PH: The entire film was shot in two weeks, so we looked for as many locations in Carleton and Northfield as we could to be a stand-in for 1972 Tuscaloosa. We were delighted by the vintage locations and the ease of production. We were also shooting in early October, so the autumn light provided a beautiful quality to the movie. As far as specific scenes, it came down to what Carleton had and what we actually needed them for. The beautiful exteriors that became the Hospital and Billy’s house were the main draws, so of course we filmed those scenes there. We tried to film as much of our outdoors around there as possible to preserve a unified feel. But a lot of interiors we filmed back in Minneapolis, where we had familiarity, shorter commutes, and studio space.

FJ: What was the most difficult part about shooting on campus?

PH: Our biggest challenge was that classes were in session at Carleton as we were shooting. This meant we had to “lock up” the grounds in front of Laird Hall when shooting exteriors. We scheduled those exteriors on weekends, but filming in this kind of environment is always challenging as students are trying to make their way across the campus, and then have to wait until we cut a shot. And keep in mind—filming only on weekends in a shoot that was only a week long meant we were very limited in our time on that set. Thankfully Carleton was very helpful in working with us. They were very generous in giving us permission to film and the ability to lock down sets at all, and they even helped us scout locations—it was on their advice that we found the beautiful old house that served as Billy and his father’s home. In reality, that was university-owned housing a block away from campus. [The house Harder mentions is Wade House, otherwise known as CANOE house]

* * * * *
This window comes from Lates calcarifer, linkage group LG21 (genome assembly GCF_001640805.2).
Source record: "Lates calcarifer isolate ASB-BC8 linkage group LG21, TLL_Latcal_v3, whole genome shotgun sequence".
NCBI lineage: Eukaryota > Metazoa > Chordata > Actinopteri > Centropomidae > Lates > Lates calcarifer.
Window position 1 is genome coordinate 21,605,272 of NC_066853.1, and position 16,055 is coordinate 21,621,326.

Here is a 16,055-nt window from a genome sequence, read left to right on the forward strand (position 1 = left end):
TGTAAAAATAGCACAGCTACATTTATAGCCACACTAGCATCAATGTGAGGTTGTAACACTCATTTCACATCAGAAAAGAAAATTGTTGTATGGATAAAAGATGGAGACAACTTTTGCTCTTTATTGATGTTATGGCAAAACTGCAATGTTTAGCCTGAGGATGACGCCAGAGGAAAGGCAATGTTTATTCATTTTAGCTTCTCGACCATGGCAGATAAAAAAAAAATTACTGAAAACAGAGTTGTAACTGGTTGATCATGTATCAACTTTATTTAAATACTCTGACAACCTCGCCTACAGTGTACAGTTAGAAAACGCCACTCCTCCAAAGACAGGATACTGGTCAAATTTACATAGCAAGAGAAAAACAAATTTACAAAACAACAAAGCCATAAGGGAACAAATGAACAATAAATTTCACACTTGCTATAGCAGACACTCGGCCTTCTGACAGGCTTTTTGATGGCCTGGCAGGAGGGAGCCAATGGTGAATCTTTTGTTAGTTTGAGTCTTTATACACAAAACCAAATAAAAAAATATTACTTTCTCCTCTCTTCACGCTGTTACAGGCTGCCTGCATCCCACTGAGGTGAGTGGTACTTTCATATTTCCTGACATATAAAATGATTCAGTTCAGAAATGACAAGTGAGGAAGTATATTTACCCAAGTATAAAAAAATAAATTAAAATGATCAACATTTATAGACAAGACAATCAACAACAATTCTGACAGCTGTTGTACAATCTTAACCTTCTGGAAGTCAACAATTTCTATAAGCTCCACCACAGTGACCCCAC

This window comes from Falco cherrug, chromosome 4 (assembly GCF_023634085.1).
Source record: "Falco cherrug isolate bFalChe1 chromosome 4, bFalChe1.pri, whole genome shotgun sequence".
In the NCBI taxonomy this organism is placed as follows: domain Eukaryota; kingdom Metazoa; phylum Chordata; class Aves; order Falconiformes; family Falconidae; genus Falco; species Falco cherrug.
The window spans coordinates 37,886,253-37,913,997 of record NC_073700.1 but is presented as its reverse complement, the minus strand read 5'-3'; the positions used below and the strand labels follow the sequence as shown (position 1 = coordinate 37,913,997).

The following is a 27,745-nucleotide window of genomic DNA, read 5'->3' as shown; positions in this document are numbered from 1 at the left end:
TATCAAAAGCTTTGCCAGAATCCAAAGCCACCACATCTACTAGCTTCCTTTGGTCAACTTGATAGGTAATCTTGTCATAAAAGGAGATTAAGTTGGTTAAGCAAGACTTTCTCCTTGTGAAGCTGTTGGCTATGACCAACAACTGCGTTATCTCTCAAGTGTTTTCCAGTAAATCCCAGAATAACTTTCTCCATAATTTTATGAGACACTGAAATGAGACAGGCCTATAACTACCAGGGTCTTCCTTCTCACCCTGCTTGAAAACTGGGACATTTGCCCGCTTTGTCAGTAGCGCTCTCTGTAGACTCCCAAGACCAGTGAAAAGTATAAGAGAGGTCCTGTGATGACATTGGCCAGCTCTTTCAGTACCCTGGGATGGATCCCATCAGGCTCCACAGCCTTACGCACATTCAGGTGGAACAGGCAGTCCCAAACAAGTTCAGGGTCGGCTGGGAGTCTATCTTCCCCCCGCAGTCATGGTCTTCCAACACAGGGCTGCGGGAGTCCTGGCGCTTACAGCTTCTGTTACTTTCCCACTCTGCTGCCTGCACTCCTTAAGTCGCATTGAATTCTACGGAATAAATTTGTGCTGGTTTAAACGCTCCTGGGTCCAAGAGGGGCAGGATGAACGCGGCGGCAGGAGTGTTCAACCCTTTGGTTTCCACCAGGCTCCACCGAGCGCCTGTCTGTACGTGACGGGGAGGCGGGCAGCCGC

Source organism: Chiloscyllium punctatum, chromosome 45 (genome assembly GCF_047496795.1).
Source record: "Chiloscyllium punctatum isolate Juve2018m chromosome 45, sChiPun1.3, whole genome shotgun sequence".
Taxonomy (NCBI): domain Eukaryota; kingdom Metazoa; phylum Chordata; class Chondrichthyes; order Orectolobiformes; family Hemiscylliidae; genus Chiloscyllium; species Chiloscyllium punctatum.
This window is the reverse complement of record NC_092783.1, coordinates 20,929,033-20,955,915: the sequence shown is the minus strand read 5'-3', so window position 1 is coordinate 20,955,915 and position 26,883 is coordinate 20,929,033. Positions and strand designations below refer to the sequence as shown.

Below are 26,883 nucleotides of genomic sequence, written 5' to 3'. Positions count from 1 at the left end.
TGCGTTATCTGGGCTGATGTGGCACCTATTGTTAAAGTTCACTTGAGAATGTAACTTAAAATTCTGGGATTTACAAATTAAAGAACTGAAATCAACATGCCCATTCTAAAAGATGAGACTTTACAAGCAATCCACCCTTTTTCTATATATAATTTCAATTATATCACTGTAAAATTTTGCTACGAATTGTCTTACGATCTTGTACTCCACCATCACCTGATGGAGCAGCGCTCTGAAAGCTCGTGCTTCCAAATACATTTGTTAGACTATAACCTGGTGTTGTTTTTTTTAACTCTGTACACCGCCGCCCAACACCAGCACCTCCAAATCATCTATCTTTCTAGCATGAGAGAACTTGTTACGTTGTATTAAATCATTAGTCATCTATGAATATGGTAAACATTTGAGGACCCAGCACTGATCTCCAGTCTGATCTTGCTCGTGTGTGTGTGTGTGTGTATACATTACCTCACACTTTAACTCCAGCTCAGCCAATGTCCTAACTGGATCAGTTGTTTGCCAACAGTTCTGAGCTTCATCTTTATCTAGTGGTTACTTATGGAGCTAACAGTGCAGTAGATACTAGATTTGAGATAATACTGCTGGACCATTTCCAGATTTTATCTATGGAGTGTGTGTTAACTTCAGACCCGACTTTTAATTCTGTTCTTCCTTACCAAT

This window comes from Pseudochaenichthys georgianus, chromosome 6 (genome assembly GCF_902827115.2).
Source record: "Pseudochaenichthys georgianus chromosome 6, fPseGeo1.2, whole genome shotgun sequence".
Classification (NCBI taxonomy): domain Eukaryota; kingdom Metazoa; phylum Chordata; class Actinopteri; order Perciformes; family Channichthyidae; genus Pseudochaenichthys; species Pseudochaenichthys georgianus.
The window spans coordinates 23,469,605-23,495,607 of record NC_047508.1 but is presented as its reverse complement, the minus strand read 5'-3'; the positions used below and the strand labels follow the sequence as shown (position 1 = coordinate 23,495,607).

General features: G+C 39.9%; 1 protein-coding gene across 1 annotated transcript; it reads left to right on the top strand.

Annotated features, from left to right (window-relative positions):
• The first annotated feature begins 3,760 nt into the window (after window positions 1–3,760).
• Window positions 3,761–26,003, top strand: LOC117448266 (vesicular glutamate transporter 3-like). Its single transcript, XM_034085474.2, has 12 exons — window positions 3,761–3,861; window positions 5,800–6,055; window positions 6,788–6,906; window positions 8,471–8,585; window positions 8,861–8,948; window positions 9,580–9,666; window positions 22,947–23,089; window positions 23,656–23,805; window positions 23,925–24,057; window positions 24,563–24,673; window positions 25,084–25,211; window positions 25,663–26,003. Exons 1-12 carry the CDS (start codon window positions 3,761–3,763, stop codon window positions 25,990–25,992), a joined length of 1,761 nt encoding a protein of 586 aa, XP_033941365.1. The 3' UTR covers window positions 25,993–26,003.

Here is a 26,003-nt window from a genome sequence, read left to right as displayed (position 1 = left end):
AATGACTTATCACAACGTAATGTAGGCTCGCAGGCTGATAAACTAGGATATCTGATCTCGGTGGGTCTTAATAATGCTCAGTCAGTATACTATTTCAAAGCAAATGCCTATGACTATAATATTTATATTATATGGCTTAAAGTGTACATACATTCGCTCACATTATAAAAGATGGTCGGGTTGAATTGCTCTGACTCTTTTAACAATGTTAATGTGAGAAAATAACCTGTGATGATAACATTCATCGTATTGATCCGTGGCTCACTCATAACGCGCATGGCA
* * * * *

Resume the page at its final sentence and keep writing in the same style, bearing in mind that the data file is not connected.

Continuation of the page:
FJ: How long was the shoot at Carleton?

PH: We shot for about one week at Carleton and in Northfield. Our shoot was very restricted by the actors’ busy schedules. Natalia Dyer and Marchánt Davis could each only be in Minneapolis for about half of that week, and were only on set at the same time for a single shoot day. So we had a very tight schedule. After formal production wrapped at the end of that week, we did do a few pick up shots here and there, using body doubles, wide shots, and so on. But 95% of the film was shot over that one week.

FJ: Are there any particular memories from the shoot that you would like to share? 

PH: One of our first great moments happened months before the shoot, when we were location scouting at Carleton. We had a college employee show us around campus, being extremely helpful in showing us sets both indoors and out. And we had my kid, a college student at the time, dressed in full 70s clothes to double for Billy in the location photos. Those photos gave us the first solid insight into the look of the movie. It blew us away with how good it looked. Seeing the 70s outfits on an outstanding southern-style estate really made us believe in the decision to shoot 70s Alabama in modern Minnesota.